Wide receiver • Devin Smith, Ohio State
Under almost any other circumstances, a player who finished as his team's leading receiver would be ineligible for this list. But Ohio State's offense in 2011 defied precedent: Plagued by key suspensions and eventually stuck with a true freshman quarterback aiming at a bunch of freshman and sophomore targets, the Buckeyes spent most of the season just trying to get the passing game off the runway. Smith wound up at the top of the stat sheet mainly by default; he was one of only two receivers who saw the field in all 13 games, despite coming off the bench in every one of them. His dramatic turn in the midseason win over Wisconsin notwithstanding, Smith's output (14 receptions for 294 yards) marked the lowest team-leading totals in the nation this side of Army.
Chalk it up to growing pains. By the end of the year, fellow freshman Braxton Miller was only beginning to discover his arm; by the end of spring practice, Smith was first in lineto ensure it will be put to good use.
Wide receiver • Dominique Williams, Washington State
It doesn't take a crystal ball to guess that Cougar receivers are going to fare well under proven spread-passing savant Mike Leach, or that the most obvious beneficiary of Leach's damn-the-torpedoes approach is going to be proven headliner Marquess Wilson. For the spring game, though, the starting nod on the outside went to a WIlson clone, redshirt freshman Dominique Williams, who proceeded to muscle his way into the spotlight with five catches for 121 yards and a touchdown. Characteristically, Leach responded by challenging the work ethic of star and understudy alike, but come fall, there will be more than enough passes to go around.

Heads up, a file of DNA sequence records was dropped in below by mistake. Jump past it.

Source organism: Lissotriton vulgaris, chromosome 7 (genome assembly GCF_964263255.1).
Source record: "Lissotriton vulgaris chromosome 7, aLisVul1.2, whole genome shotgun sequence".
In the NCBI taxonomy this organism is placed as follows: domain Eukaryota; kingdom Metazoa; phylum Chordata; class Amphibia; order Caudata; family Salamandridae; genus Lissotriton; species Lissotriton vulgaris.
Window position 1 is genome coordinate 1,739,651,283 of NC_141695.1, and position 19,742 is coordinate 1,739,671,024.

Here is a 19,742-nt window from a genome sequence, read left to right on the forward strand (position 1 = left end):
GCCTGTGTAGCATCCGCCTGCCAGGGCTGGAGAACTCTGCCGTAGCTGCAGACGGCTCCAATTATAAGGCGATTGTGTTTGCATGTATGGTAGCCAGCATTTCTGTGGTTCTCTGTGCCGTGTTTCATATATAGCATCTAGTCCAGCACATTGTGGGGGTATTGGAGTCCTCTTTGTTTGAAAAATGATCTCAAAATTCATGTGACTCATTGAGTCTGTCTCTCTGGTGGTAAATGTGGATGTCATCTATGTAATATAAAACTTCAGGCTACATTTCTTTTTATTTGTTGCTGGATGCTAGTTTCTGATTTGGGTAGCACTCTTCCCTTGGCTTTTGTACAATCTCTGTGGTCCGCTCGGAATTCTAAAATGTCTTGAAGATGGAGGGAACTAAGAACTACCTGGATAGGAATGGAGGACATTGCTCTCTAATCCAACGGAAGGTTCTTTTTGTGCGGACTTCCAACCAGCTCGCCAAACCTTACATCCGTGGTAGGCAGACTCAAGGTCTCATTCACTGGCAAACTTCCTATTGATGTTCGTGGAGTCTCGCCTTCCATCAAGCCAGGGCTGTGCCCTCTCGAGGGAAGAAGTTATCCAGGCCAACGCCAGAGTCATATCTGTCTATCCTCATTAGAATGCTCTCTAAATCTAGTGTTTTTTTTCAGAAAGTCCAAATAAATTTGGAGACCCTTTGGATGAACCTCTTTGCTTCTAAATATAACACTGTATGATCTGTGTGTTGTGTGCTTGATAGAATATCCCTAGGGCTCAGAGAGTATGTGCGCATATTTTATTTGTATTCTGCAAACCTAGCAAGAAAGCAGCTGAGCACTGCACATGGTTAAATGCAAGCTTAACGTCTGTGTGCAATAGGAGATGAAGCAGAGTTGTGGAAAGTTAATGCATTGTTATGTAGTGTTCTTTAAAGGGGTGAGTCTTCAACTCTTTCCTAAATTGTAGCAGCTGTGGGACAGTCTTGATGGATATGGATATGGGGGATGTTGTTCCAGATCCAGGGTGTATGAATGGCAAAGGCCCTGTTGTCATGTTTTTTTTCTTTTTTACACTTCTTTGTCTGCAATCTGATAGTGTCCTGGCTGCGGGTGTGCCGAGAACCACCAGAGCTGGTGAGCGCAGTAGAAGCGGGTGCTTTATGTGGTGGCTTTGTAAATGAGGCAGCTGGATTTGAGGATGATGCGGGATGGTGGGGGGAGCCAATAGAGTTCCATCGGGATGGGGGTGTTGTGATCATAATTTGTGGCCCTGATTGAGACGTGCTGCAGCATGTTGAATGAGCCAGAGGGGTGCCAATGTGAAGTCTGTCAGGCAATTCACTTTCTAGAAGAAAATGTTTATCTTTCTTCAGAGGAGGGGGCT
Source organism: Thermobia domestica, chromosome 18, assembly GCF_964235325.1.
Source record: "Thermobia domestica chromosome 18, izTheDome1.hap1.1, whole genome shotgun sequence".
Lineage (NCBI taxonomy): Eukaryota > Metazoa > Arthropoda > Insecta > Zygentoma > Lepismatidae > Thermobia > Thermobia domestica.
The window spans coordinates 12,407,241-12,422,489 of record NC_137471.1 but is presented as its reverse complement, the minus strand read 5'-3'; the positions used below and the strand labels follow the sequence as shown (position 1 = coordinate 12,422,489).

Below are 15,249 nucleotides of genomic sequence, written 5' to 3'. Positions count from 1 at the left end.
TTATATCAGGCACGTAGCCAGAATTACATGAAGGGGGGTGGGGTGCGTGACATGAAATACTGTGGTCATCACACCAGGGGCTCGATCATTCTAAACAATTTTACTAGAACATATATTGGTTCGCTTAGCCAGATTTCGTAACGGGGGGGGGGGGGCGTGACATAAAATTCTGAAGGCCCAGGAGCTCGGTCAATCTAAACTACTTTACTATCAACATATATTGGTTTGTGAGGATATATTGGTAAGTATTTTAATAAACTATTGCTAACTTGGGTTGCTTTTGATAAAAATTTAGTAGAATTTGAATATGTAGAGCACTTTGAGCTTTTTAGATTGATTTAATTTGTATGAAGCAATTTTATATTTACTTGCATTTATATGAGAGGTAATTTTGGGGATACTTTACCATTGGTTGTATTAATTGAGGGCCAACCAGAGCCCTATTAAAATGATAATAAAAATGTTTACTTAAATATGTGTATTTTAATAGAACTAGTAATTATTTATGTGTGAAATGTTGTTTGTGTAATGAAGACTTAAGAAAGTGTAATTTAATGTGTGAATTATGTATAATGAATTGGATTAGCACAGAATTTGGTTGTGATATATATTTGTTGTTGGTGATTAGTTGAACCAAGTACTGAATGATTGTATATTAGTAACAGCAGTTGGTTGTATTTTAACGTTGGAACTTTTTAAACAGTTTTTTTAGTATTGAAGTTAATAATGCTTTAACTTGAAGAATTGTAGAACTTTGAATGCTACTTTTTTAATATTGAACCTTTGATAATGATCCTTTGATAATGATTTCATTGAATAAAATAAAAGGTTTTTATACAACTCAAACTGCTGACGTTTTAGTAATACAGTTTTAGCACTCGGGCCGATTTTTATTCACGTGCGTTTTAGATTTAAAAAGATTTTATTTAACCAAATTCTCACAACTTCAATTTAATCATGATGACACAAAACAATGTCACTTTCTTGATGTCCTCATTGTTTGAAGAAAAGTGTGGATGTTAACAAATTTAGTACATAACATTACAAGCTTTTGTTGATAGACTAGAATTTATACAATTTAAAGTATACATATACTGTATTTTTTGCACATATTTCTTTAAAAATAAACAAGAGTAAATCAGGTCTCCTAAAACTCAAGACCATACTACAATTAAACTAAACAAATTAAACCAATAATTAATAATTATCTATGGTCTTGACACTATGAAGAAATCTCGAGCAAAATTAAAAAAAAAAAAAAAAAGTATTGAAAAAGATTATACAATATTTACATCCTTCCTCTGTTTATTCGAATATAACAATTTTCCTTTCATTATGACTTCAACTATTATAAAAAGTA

Tight end • Colt Lyerla, Oregon
Lyerla didn't have remotely the immediate impact of Oregon's other five-star freshman, De'Antony Thomas, though that may ultimately say more about the opportunities for blazing skill guys in the Duck offense than any glaring talent gap: Five of Lyerla's seven receptions behind senior starter David Paulson went for touchdowns, and three covered at least 25 yards. With the position all to himself, Lyerla is on deck for a breakthrough.
Tackle • Rob Havenstein, Wisconsin
Breaking news, Big Ten: The Badgers are not getting any smaller. Even by Wisconsin standards, central casting rarely produces a specimen of such Gibsonian proportions as the 6-foot-8, 345-pound Havenstein, Himalayan heir to the right tackle position vacated by 6-foot-7, 330-pound Josh Oglesby. The latter was a first-team All-Big Ten pick who helped clear the path for the Big Ten's No. 1 rushing offense, a title the Badgers have now claimed four years in a row. His galactic successor is only one of many reasons to make it five.
Tackle • Cyrus Kouandjio, Alabama